4. Stick to the shoes that you have been training in (especially long runs) for the marathon. I almost wore my Brooks Adrenaline 14’s instead of my Adrenaline 13’s, because I loved the updates/feel of them. However, I only did a few shorter runs in them, and no long runs. So happy I stuck with what my legs were used to. Although, looking forward to wearing my 14’s now that Richmond is over.
5. Have fun and take it all in! When I ran Chicago Marathon last year, I just never felt like I was able to really enjoy the moment. I was so worried about something going wrong, that I didn’t take time to savor the experience until it was over. This time, I took it all in, and tried to have the most fun that I possible could. I’ll admit, by mile 22 I was ready for that finish line. After all, who isn’t?!! 🙂
6. Don’t beat yourself up if things don’t go as planned. Again, I was very fortunate for this race that things went as well as they did. 26.2 miles is very hard on the body, and your health is most important. It’s not worth risking major injury/ consequences if you feel like you are injured or having dizziness, vomiting, etc….Seek immediate medical attention if that happens. There are usually medical staff at many of the aid stations. Walk if you must. Sometimes that really helps to work out a cramp. However, resist the urge to give up in those last 6 miles or so. Most likely, you’re going to be tired, and you may even want to curse at all of the spectators cheering you on… Keep telling yourself you can do it, and have faith that you’ve trained for this, and it will all be worth it when you cross that finish line.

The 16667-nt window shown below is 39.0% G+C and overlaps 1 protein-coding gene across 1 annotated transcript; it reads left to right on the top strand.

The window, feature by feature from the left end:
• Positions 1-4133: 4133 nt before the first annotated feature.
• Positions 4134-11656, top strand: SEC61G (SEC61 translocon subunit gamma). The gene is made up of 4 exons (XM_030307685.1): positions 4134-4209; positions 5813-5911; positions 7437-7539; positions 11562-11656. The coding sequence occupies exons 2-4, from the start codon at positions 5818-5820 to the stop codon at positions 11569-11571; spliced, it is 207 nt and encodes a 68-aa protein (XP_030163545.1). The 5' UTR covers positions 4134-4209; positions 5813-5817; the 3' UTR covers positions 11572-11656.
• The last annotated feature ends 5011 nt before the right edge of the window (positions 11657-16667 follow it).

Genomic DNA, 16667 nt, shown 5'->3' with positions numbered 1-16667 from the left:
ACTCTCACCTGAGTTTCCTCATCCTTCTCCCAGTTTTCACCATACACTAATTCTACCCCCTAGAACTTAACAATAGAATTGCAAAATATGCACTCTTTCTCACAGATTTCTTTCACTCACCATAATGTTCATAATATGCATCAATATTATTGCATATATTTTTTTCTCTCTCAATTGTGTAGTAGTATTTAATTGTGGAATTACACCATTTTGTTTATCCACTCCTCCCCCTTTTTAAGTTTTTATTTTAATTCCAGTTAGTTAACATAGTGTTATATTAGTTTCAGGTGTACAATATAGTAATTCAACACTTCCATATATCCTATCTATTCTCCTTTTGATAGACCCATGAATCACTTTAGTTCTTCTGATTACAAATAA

It’s been a little over a week since the marathon, and, I’ve run three 5 mile recovery paced runs since. I’ve got a total of four more “recovery” weeks left before I start my next 12 weeks of training for the Rock N’ Roll USA Marathon on March 15, 2014.
Did you run Richmond Marathon 2013? Do you have any lessons learned from running marathons?